When I first contacted Mr. Marks to arrange the radio interview I thought it would be a short call, instead I was totally fascinated listening to his stories and the call was rather a long one. He is a captivating repository of anecdotes and history, this upcoming show promises to be a very interesting one!

Please, listen in on Wednesday at 8:00pm on Jewish Radio Network. Click on the red “here” under the white “Radio,” then wait about 90 to 180 seconds for the application to start streaming.

CS

27
Dec
10

Last Week’s Broadcast and This Week’s Upcoming One


Last Thursday we had literally a last minute postponement by our scheduled guest. Rather than panic (mere minutes before taping!!) I had as guest the famed restaurateur (formerly of Lévana’s, in Manhattan; currently a partner at NoBo in Teaneck, NJ), kosher tour operator (partner at Presidential Tours),  Israel wine expert and all around nice guy, Sol Kirschenbaum. In spite of the fact I gave him no time to prepare, we had an interesting and fun show which you can listen to here.

Elizabeth Bland, Ph.D

This week we will be back to our to our regular spot on Wednesday at 8:00pm. Our guest will be Elizabeth Bland, who will discuss kosher cheeses from around the world. Who is Elizabeth Bland, whence her interest on cheese? As she explains on her own website:

 

My passion for cheese started in France where I first tasted raw millk. I continued my language studies and travels to Europe, and tried many cheeses along the way. I earned a Ph.D. in Romance Linguistics from the University of Texas at Austin and speak French, Italian, and German.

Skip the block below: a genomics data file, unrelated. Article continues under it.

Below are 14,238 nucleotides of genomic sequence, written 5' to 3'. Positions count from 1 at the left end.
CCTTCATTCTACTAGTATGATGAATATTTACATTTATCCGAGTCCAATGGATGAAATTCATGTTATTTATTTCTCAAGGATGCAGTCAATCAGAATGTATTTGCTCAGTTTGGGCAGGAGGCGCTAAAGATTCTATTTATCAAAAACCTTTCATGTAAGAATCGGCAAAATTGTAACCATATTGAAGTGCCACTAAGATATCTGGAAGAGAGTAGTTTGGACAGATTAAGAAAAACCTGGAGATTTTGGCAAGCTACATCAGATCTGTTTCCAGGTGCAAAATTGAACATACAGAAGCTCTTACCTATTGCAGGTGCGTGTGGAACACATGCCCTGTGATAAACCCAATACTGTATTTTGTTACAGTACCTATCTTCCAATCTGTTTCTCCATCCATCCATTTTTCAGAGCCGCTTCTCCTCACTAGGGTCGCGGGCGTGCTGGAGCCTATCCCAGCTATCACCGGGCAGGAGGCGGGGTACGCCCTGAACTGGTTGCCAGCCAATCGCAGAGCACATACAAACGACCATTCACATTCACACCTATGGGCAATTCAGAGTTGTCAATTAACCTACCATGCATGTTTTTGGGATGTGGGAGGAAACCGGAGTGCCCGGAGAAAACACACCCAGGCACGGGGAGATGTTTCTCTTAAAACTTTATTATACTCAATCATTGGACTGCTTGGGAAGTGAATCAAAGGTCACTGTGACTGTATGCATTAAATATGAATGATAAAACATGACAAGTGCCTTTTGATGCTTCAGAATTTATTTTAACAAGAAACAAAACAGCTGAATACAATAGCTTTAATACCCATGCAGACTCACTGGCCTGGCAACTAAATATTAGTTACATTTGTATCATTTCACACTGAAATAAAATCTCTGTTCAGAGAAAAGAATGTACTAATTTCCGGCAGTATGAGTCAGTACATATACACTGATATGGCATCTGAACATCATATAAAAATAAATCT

I abandoned academia and worked in the cheese department at Central Market in Austin, Texas, and taught cheese classes at UT Informal Classes. Along the way, I became enamored with wine as well, and incorporated the “fruit of the vine” into my tastings. For years I catered cheese/wine parties and led tastings for groups.

She has written extensively on the subject of cheese for such publications as Cheese Connoisseur, Deli BusinessMY FOODSERVICE NEWS, Metropolitan Restaurant Times and others.

Ms. Bland is informative, she presents her subject with passion and wit. Please, listen in on Wednesday at 8:00pm on Jewish Radio Network. Click on the red “here” under the white “Radio,” then wait about 90 to 180 seconds for the application to start streaming.

CS

21
Dec
10

Soups as Comfort Food – Part 3


There are myriad types of soups, while I never intended an exhaustive listing when we started this series, while I realize there are far more types than I’m ever likely to try, this series only deals with some of my favorites from among those I’ve tasted. In this, the final installment of the series we will again feature two soups.

We chose all these recipes both because of their taste and the ease of preparation.

Last evening, at a cooking demo by Chef Lévana Kirschenbaum, I tasted her incredibly flavorful and very simple to prepare…

Aduki Bean Burdock Soup

Ingredients

  • 12 cups water
  • 2 teaspoons turmeric
  • 1/3 cup olive oil
  • 6 bay leaves, or 1 teaspoon ground bay leaf
  • 2 cups aduki beans
  • Salt to taste
  • 4 large cloves garlic
  • 1 large sweet potato, peeled and cut in large chunks